Despite Sri Lanka’s obsession with the LTTE as the sole perpetrator of international crime on Sri Lankan soil in the past five years, instances have emerged where Sri Lanka has been identified as a hub for international crime in Asia. One example is human trafficking. With violence by the Sri Lanka military against Tamils still an issue, large numbers of them pay money to be transported by ship to safe havens – mostly in East Asia, but also in Australia and Canada. When Australia cracked down on would-be Tamil asylum seekers reaching its shores, the Sri Lanka government was quick to denounce the LTTE of organizing these activities. Sri Lanka conveniently forgot to mention the involvement of persons connected with the government in the racket.

In November of last year, the Australian media reported that Sri Lankan navy personnel were arrested for human trafficking. The report said a key player was Sri Lankan Navy’s Lieutenant Commander Sanjeeva Annatugoda. This was preceded by a more explosive report in the Australian media in January 2013 when The Australian reported without revealing names that someone “high profile and… known to be close to President Mahinda Rajapaksa” was involved in the smuggling ring. The Australian government later denied the report.

Another international crime facing Sri Lanka is its alleged role as the recruiting ground for Islamic militants targeting India. Not only have Sakir Hussain and Mohammad Hossaini, the two Sri Lankans arrested, admitted they were recruited in Sri Lanka but that it was done by an ISI (Pakistan’s intelligence agency) operative working in Pakistan’s embassy in Colombo. In September 2012, the Tamil Nadu police arrested an Indian national, Dameem Anzari, for gathering sensitive data on Indian defense installations. His ‘handler,’ Ameer Subbiah Siddique, described as in charge of ISI’s Tamil Nadu unit, was working out of Pakistan’s mission in Colombo.

“The apparent strategy being followed by... ISI was to rope in Muslims from Sri Lanka for executing their plans to give credibility to the deniability factor that it was not involved in any way,” said an India NDTV report on Hussein’s arrest.

As much as Sri Lanka has concealed its involvement in trafficking, the government tries to dismiss the rise of radical Islam in Sri Lanka. Beginning in the 1990s, it was fuelled by ultra-conservative Wahabism and allegedly financed by Saudi Arabia. The Sri Lanka military used radicalized Muslims who were formed into a paramilitary force known as ‘home guards’ to terrorize Tamil villages and gather intelligence in its counterinsurgency strategy against Tamil rebels. The radicalization continues in the east of Sri Lanka and provides the environment in which the ISI has allegedly recruited its operatives.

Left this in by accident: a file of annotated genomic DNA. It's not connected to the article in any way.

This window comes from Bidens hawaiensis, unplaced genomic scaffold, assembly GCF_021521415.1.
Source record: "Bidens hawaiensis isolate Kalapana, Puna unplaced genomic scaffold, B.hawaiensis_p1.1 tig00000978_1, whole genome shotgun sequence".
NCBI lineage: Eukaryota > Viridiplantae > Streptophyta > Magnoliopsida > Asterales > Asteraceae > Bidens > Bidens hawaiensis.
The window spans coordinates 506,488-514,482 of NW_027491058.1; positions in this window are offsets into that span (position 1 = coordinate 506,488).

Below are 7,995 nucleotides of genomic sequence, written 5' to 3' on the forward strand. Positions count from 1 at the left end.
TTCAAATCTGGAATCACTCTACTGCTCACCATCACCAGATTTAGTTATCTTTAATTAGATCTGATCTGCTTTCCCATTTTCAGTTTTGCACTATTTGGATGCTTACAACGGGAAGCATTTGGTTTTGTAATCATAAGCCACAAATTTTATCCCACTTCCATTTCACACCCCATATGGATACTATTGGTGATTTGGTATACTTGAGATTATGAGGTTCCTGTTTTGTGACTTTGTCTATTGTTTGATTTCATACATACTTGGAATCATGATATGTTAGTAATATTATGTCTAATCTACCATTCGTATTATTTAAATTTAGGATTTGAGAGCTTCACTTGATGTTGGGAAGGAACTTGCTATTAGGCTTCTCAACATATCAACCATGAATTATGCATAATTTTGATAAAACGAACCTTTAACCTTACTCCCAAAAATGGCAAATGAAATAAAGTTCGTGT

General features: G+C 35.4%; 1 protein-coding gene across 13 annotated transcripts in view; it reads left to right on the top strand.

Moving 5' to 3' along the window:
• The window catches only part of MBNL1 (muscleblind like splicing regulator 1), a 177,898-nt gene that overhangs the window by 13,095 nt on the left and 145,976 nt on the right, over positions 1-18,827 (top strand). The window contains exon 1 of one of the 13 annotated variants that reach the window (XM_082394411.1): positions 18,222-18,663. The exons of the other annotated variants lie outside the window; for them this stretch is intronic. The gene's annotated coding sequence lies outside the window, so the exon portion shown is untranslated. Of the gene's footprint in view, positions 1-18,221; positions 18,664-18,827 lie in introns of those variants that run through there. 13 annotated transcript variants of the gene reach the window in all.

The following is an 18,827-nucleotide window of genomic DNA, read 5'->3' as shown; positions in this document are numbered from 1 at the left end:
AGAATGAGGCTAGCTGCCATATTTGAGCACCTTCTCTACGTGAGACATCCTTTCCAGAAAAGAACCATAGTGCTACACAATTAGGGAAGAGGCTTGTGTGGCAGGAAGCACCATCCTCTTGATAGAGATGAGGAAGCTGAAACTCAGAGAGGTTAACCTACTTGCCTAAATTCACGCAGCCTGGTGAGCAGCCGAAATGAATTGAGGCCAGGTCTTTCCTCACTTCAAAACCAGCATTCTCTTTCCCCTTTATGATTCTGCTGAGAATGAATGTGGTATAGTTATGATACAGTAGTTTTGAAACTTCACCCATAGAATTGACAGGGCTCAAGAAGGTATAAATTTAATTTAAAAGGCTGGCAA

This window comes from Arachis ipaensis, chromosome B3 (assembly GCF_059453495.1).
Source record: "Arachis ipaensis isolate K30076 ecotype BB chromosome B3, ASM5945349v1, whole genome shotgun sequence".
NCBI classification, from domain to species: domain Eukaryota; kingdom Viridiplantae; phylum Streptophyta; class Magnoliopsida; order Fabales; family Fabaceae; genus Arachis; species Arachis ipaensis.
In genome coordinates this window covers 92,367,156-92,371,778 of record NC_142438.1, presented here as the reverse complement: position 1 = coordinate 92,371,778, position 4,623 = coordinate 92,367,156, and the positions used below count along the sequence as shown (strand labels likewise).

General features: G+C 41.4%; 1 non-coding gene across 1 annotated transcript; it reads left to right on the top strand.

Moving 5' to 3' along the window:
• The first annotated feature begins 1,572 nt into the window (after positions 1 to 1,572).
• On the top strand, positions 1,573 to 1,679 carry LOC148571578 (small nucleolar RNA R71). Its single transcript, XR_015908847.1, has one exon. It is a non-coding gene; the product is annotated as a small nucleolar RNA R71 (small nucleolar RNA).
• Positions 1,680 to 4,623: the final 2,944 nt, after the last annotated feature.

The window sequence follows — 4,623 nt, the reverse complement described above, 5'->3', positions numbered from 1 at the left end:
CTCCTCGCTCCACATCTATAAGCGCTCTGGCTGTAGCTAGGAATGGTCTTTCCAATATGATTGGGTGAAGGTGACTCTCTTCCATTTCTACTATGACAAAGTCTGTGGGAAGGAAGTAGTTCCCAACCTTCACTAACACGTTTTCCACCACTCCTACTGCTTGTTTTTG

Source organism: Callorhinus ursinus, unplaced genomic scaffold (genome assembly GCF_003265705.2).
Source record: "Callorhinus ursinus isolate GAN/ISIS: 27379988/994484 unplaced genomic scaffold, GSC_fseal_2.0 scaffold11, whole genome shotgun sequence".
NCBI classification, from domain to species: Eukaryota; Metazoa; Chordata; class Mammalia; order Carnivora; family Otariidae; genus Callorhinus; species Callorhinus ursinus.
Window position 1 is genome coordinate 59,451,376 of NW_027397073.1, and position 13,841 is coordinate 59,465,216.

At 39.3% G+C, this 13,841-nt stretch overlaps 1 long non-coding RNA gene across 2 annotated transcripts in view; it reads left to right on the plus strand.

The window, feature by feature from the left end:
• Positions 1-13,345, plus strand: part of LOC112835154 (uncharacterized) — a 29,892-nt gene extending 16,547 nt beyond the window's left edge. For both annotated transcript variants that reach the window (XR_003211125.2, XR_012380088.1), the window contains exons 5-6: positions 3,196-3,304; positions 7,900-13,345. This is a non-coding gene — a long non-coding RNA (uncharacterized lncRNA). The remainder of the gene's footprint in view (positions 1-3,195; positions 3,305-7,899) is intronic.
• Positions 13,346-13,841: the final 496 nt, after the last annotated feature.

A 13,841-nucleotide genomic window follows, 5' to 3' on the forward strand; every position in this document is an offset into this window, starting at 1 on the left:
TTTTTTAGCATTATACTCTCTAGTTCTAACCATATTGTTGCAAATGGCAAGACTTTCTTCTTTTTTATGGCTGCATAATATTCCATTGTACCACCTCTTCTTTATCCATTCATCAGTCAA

It is worth noting that while the Sri Lankan government has allowed radical Islam in the East, the government also supports Buddhist nationalists who incite riots against Muslims is southern Sri Lanka. Radical Islamic elements help to contain both Tamil nationalism and a powerful neighbour, India. Buddhist nationalists inciting violence against Muslims as they did on June 15 allows for the government to divide and rule.

In light of these trends, evidence is mounting that Sri Lanka is becoming a hub for international crime: human trafficking and personnel recruitment for carrying out attacks in neighbouring countries. Ironically, these activities appear to be happening in areas where the writ of the government runs and with the awareness of the political and military elite.

Sri Lanka is but one of several countries with poor governance, human rights and accountability records that have hijacked the counterterrorism narrative for its own deplorable benefit: to hide its own crimes. If the United States and the international community are serious when they talk tackling international terrorism, they have to separate the chaff from the wheat – those who find counterterrorism a convenient label to mask its own sins, from others who genuinely support this policy and strive to fight terrorism.

J.S. Tissainayagam is a Sri Lankan journalist now based in Washington, D.C. He was a Nieman Fellow at Harvard Univeristy from 2010-2011.
http://southasia.foreignpolicy.com/posts/2014/06/23/ltte_sri_lanka_s_scapegoat_for_its_own_terror

__________________________________________________________________________________________________
"No hay mas diferencia entre los hombres que el vicio o la virtud" Jose Maria Morelos y Pavon.